- Polack FP, Thomas SJ, Kitchin N, et al. Safety and Efficacy of the BNT162b2 mRNA Covid-19 Vaccine. New England Journal of Medicine 2020; 383(27): 2603-15.
- United States Centers for Disease Control and Prevention (CDC). Moderna COVID-19 Vaccine. Dec 22 2020. https://www.cdc.gov/vaccines/covid-19/info-by-product/moderna/index.html (accessed Feb 16 2021).
- Wise J. Covid-19: New data on Oxford AstraZeneca vaccine backs 12 week dosing interval. BMJ 2021; 372: n326.
- AstraZeneca. COVID-19 Vaccine AstraZeneca confirms 100% protection against severe disease, hospitalisation and death in the primary analysis of Phase III trials. 3 Feb 2021. https://www.astrazeneca.com/media-centre/press-releases/2021/covid-19-vaccine-astrazeneca-confirms-protection-against-severe-disease-hospitalisation-and-death-in-the-primary-analysis-of-phase-iii-trials.html#! (accessed Feb 16 2021).
- Ramasamy MN, Minassian AM, Ewer KJ, et al. Safety and immunogenicity of ChAdOx1 nCoV-19 vaccine administered in a prime-boost regimen in young and old adults (COV002): a single-blind, randomised, controlled, phase 2/3 trial. The Lancet 2020; 396(10267): 1979-93.
- United States Centers for Disease Control and Prevention (CDC). Understanding and Explaining Viral Vector COVID-19 Vaccines. Jan 5 2021. https://www.cdc.gov/vaccines/covid-19/hcp/viral-vector-vaccine-basics.html#:~:text=Viral%20vector%20vaccines%20use%20a,is%20used%20as%20the%20vector. (accessed Feb 16 2021).
- Knoll MD, Wonodi C. Oxford–AstraZeneca COVID-19 vaccine efficacy. The Lancet 2021; 397(10269): 72-4.
- Say D, Crawford N. Novavax COVID-19 vaccine. Jan 5 2021. https://mvec.mcri.edu.au/references/novavax-covid-19-vaccine/ (accessed Feb 16 2021).
- Yang J, Wang W, Chen Z, et al. A vaccine targeting the RBD of the S protein of SARS-CoV-2 induces protective immunity. Nature 2020; 586(7830): 572-7.
- Wang J. New strategy for COVID-19 vaccination: targeting the receptor-binding domain of the SARS-CoV-2 spike protein. Cellular & Molecular Immunology 2021; 18(2): 243-4.
- Reimer JM, Karlsson KH, Lövgren-Bengtsson K, Magnusson SE, Fuentes A, Stertman L. Matrix-M™ adjuvant induces local recruitment, activation and maturation of central immune cells in absence of antigen. PLoS One 2012; 7(7): e41451.
- Keech C, Albert G, Cho I, et al. Phase 1–2 Trial of a SARS-CoV-2 Recombinant Spike Protein Nanoparticle Vaccine. New England Journal of Medicine 2020; 383(24): 2320-32.
- Koyama T, Weeraratne D, Snowdon JL, Parida L. Emergence of Drift Variants That May Affect COVID-19 Vaccine Development and Antibody Treatment. Pathogens 2020; 9(5).
- Fiorentini S, Messali S, Zani A, et al. First detection of SARS-CoV-2 spike protein N501 mutation in Italy in August, 2020. The Lancet Infectious Diseases.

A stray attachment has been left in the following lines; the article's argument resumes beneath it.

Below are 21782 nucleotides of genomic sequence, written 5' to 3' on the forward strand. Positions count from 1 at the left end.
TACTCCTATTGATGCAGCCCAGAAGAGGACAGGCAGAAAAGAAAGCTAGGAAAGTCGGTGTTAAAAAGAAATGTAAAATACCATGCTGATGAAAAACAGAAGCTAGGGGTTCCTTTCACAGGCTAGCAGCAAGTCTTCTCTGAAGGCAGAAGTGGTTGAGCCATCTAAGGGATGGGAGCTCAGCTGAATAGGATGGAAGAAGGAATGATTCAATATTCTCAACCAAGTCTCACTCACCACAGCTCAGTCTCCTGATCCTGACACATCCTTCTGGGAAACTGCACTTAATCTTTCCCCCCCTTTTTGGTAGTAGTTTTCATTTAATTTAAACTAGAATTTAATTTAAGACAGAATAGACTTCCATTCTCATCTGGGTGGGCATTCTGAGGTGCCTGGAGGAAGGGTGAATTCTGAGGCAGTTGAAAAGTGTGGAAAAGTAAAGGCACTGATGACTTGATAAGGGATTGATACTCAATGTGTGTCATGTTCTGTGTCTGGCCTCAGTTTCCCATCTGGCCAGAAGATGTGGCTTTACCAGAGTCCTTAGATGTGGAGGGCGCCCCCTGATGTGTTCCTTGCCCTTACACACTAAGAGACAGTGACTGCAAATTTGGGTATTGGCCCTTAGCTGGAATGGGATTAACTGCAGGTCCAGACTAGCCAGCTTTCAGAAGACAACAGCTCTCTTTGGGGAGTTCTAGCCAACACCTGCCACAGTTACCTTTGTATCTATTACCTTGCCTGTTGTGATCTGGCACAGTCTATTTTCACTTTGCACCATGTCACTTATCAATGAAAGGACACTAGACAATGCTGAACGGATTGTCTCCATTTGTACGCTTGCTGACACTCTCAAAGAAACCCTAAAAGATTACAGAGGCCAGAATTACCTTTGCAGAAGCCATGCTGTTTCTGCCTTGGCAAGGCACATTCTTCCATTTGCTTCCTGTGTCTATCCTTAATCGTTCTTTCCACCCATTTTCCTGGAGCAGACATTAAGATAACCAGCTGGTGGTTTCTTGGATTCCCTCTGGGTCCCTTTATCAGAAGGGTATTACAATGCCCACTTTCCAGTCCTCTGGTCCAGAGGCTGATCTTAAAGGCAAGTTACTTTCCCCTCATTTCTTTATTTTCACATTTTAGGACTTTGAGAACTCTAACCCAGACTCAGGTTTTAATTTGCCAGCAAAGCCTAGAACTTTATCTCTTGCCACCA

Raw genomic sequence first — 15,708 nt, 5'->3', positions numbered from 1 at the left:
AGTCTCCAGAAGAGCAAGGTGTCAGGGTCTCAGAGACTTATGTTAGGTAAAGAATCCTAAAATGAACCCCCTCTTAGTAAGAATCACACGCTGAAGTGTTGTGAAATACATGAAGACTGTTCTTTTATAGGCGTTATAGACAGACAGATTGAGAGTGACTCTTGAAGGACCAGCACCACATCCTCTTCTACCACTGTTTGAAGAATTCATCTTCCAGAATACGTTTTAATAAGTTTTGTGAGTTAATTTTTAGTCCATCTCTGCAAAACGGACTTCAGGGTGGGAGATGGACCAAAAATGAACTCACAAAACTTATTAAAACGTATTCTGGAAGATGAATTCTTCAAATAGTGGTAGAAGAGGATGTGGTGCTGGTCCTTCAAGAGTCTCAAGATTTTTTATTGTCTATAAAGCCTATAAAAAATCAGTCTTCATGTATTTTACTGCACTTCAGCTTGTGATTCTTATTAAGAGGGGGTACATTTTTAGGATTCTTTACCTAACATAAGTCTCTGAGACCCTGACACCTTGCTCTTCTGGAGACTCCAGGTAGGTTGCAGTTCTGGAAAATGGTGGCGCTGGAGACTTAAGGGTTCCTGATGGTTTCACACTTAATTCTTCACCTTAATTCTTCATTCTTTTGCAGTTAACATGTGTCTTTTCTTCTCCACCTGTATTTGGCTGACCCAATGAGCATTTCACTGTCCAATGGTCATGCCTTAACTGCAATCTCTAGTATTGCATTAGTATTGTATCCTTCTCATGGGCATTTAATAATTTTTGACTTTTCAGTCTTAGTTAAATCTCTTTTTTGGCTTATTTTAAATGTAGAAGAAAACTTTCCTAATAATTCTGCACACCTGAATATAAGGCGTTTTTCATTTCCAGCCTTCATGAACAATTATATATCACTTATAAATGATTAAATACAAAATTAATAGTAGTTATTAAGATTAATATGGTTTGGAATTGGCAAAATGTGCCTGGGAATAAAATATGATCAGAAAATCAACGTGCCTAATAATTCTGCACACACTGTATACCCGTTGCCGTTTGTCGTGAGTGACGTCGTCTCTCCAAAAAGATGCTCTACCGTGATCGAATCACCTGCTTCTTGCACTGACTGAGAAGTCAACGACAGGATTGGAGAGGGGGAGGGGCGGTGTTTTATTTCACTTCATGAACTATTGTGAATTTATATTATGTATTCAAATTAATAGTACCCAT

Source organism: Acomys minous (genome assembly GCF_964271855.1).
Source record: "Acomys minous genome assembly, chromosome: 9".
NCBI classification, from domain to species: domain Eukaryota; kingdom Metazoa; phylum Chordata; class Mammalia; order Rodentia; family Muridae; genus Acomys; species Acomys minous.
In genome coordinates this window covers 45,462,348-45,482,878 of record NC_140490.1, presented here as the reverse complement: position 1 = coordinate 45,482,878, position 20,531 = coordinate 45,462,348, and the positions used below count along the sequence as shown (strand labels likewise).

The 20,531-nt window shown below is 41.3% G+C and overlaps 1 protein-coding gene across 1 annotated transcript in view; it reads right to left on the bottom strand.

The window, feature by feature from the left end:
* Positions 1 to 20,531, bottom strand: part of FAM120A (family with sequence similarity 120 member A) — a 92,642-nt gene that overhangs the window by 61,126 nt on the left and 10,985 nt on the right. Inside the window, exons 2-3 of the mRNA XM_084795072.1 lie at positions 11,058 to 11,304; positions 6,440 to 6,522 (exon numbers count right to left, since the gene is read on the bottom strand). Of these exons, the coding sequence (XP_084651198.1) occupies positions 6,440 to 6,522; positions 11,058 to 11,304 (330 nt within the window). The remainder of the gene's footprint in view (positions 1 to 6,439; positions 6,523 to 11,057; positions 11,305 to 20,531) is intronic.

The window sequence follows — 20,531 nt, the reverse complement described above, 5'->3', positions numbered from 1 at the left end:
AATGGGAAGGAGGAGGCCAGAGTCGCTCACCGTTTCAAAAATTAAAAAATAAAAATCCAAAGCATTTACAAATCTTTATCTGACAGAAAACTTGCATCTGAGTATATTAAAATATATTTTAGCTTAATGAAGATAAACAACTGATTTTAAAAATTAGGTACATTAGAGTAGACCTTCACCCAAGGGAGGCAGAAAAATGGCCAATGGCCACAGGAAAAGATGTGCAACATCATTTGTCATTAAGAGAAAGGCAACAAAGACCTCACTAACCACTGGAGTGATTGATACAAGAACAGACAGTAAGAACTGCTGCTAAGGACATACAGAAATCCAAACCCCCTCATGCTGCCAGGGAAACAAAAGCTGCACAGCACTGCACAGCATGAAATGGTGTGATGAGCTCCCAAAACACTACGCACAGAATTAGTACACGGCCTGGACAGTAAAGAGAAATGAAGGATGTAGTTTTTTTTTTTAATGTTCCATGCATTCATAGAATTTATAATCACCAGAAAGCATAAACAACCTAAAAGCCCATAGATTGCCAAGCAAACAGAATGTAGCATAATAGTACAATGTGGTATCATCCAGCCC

- Conti P, Caraffa A, Gallenga CE, et al. The British variant of the new coronavirus-19 (Sars-Cov-2) should not create a vaccine problem. J Biol Regul Homeost Agents 2020; 35(1).
- Bollinger R, Ray S. New Variants of Coronavirus: What You Should Know. Jan 29 2021. https://www.hopkinsmedicine.org/health/conditions-and-diseases/coronavirus/a-new-strain-of-coronavirus-what-you-should-know (accessed Feb 16 2021).
- Kim JH, Marks F, Clemens JD. Looking beyond COVID-19 vaccine phase 3 trials. Nature Medicine 2021; 27(2): 205-11.
- Shimabukuro T, Nair N. Allergic Reactions Including Anaphylaxis After Receipt of the First Dose of Pfizer-BioNTech COVID-19 Vaccine. JAMA 2021.
- Glover RE, Urquhart R, Lukawska J, Blumenthal KG. Vaccinating against covid-19 in people who report allergies. BMJ 2021; 372: n120.
- Hervé C, Laupèze B, Del Giudice G, Didierlaurent AM, Tavares Da Silva F. The how’s and what’s of vaccine reactogenicity. npj Vaccines 2019; 4(1): 39.
- United States Centers for Disease Control and Prevention (CDC). What to Expect after Getting a COVID-19 Vaccine. Feb 12 2021. https://www.cdc.gov/coronavirus/2019-ncov/vaccines/expect/after.html (accessed Feb 16 2021).
- Peiris M, Leung GM. What can we expect from first-generation COVID-19 vaccines? The Lancet 2020; 396(10261): 1467-9.
- Johansson MA, Quandelacy TM, Kada S, et al. SARS-CoV-2 Transmission From People Without COVID-19 Symptoms. JAMA Network Open 2021; 4(1): e2035057-e.
- Goldman E. Exaggerated risk of transmission of COVID-19 by fomites. The Lancet Infectious Diseases 2020; 20(8): 892-3.
- Iboi EA, Ngonghala CN, Gumel AB. Will an imperfect vaccine curtail the COVID-19 pandemic in the U.S.? Infectious Disease Modelling 2020; 5: 510-24.